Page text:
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islamIt takes courage to speak out against the threatening presence of Islam in today’s world. And it takes courage to defend those who have the courage to speak out.

Eight years ago, after Benedict XVI gave his controversial Regensburg address, most European commentators were shamefully timid in their response. Most refused to raise their heads above the parapet, preferring the coward’s option of not making any response at all. In the light of this continuing cowardly silence, it is timely to remind ourselves of the ugly face of Islamic fundamentalism.

At the darkened heart of radical Islam is what Bishop Nazir-Ali, the former Anglican Bishop of Rochester, has called a “dual psychology … of victimhood, but also the desire for domination.” In my own homeland numerous new mosques have sprung up across the country, many of which are being staffed by fundamentalist clerics. Such extremism seems to flourish in the pluralistic climate of so-called multiculturalism and has contributed to the alienation of so many young Muslims from the society into which most of them have lived all their lives.

The alienation works in both directions with many Britons feeling alienated from their self-ghettoised Muslim neighbours. In a recent poll, one in five Britons stated their belief that “a large proportion of British Muslims feel no sense of loyalty to this country and are prepared to condone or even carry out acts of terrorism” and more than half of those polled considered Islam a threat. These frightening figures caused the writer and historian Niall Ferguson to conclude, with characteristic candour, that a terrorist attack could be “the trigger for the next English civil war.” Since Ferguson also stated that he suspected a terrorist attack as being “bound to happen … sooner or later,” he was effectively saying that England has a loaded weapon pointed at its head, with the trigger poised.

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Ruth Kelly

The polarization of British society into mutually antagonistic factions has forced even the most dyed-in-the-wool pluralists to concede that multiculturalism has proved a dismal and destructive failure. Ruth Kelly, a senior member of Tony Blair’s last government, suggested in the days before she chose to leave the political arena for a career in banking, that the multi-cultural experiment “may have resulted in a more fractured society,” thereby uttering a truth that would have been considered an unmentionable blasphemy in Labour Party circles until recently. (Since Ms. Kelly is a member of Opus Dei, and is therefore, presumably, a tradition-oriented Catholic, her rise through the ranks of the feminist-fuddled ranks of the Labour Party has always been a mystery to me. Perhaps the refreshing sanity of her rebuttal of her own party’s long-standing dogma might have something to do with the deeper creed to which she adheres.) Heralding what appeared to be a revolutionary u-turn in her government’s thinking she called for an “honest debate” on “integration and cohesion”: “We have moved from a period of near uniform consensus on the value of multiculturalism to one where we can encourage that debate by questioning whether it is encouraging separateness.” This is almost Orwellian in its doublethinking convolutions: multiculturalism, the battle cry of anti-racist egalitarians, is now seen as apartheid! The comrades must be getting a little confused by the political somersaults they are being asked to perform.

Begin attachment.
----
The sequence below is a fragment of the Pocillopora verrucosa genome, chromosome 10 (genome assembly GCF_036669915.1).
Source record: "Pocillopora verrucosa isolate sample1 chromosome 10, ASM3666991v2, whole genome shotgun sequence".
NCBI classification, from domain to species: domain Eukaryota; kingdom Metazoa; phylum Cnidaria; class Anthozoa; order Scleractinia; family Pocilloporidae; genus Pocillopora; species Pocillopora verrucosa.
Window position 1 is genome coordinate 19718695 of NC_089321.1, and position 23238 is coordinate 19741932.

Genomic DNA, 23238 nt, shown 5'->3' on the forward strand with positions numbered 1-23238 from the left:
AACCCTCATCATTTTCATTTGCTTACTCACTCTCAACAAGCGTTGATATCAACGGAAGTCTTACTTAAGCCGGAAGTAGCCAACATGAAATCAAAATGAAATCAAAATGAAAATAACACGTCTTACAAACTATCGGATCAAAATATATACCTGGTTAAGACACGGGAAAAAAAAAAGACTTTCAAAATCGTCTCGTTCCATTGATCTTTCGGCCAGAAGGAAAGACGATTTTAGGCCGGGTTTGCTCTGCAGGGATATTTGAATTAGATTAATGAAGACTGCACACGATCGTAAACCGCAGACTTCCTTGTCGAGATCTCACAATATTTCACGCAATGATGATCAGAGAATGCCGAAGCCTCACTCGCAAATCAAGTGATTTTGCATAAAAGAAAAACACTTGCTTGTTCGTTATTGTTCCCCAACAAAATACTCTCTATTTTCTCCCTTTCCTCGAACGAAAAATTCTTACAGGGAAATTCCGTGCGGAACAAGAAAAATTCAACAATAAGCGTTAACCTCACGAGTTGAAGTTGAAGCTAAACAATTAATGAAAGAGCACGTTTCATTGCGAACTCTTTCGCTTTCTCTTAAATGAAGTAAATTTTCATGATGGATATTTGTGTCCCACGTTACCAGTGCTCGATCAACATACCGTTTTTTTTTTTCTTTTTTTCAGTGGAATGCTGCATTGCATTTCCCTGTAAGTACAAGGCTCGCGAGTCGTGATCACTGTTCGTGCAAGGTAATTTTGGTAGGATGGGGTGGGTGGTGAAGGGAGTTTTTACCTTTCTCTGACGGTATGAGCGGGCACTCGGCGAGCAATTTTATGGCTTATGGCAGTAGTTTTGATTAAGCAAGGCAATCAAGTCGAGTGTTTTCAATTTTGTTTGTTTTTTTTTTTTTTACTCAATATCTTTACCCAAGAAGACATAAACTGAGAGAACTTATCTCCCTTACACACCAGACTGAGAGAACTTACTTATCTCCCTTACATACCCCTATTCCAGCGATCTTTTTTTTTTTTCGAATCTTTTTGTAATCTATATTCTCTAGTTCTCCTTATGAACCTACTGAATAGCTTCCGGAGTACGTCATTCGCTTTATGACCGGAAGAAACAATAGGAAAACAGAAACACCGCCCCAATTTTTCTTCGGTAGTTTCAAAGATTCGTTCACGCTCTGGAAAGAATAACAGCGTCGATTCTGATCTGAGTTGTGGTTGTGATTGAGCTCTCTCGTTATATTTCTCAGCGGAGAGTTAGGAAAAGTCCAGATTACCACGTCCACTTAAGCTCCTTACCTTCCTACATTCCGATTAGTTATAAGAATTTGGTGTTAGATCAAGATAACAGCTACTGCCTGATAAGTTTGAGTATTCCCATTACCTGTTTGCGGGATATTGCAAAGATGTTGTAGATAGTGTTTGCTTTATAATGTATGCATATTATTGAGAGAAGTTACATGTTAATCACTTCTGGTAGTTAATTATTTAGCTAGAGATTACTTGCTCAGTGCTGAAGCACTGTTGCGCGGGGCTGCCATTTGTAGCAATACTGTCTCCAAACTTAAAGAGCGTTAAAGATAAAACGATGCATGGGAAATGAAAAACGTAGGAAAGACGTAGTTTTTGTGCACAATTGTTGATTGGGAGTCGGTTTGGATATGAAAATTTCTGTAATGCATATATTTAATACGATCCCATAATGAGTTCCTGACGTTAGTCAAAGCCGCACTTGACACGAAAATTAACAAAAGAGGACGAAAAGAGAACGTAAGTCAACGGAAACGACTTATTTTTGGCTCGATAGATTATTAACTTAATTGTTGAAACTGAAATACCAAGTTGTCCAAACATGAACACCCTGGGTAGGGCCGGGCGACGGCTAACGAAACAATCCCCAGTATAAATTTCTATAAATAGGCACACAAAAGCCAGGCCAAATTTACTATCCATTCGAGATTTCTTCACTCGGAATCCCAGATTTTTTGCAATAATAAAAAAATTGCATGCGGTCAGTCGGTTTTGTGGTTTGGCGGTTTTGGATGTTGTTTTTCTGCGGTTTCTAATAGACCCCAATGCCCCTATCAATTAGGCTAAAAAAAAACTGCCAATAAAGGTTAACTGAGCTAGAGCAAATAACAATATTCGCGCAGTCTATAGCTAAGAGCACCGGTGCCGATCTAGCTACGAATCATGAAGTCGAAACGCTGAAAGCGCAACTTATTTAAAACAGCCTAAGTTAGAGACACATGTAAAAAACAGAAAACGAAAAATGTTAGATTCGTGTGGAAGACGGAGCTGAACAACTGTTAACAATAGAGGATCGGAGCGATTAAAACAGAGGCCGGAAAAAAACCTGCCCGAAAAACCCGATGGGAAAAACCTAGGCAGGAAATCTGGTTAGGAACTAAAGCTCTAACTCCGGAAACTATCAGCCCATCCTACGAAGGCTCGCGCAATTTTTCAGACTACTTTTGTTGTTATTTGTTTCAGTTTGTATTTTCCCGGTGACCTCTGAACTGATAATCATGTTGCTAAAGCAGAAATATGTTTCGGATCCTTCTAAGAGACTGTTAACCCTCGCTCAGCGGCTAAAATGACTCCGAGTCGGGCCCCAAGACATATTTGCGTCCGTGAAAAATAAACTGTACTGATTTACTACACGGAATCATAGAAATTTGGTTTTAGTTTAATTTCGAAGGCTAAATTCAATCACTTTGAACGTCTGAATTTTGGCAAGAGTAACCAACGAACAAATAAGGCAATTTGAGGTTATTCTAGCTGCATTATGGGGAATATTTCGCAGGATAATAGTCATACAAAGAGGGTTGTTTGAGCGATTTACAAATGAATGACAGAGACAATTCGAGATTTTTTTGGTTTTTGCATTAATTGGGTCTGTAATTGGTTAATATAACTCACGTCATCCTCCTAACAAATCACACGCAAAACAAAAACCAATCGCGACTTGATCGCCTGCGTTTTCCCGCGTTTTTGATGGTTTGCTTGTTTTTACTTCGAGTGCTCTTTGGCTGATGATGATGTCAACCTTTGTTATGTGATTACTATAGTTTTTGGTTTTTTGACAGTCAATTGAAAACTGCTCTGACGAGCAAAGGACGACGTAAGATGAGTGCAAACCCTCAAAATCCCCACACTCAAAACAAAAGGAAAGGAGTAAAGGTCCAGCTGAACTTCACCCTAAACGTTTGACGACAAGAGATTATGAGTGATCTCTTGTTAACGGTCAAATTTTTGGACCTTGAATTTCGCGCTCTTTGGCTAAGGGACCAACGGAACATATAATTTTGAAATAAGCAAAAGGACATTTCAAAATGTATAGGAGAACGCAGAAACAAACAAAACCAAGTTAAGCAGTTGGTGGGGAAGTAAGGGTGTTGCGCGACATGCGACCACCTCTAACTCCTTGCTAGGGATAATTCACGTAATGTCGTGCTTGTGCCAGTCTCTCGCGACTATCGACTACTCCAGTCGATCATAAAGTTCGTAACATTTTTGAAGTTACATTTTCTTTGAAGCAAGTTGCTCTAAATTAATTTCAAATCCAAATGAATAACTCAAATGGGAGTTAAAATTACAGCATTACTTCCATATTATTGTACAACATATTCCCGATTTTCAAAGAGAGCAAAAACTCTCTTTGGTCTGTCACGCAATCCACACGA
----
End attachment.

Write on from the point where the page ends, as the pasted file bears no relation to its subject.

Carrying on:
Nor was multiculturalism the only longstanding Labour Party dogma that Ms. Kelly attacked. Addressing the thorny subject of mass immigration, she argued that to discuss the subject was not being racist. This must have come as a big surprise to most of her comrades, not least because the Labour Party has effectively stifled all debate on the subject of immigration for half a century on the grounds that questioning the wisdom of large-scale immigration was “racist.”How many more eyebrow-raising revolutionary revelations can the comrades be expected to take?

Even stranger than the sight of members of the Labour Party coming to their senses is the sight of Hollywood actors speaking words of prophecy. John Rhys-Davies, the actor who plays Gimli the Dwarf in Peter Jackson’s adaptation of Tolkien’s Lord of the Rings, spoke with ominous potency on the deeper meaning of Tolkien’s epic: “I think that Tolkien says that some generations will be challenged, and if they do not rise to meet that challenge, they will lose their civilization.” Then, with that gift of “applicability” which Tolkien himself proclaimed was the way in which his work should be read in relation to events in the world, Mr. Rhys-Davies drew some sobering conclusions. As with the civilization of men in Middle-earth, our own Western civilization was in a “precarious” state because of a “collapse” in population. “Western Europeans are not having any babies,” he lamented.

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John Rhys-Davies in “Raiders of the Lost Ark”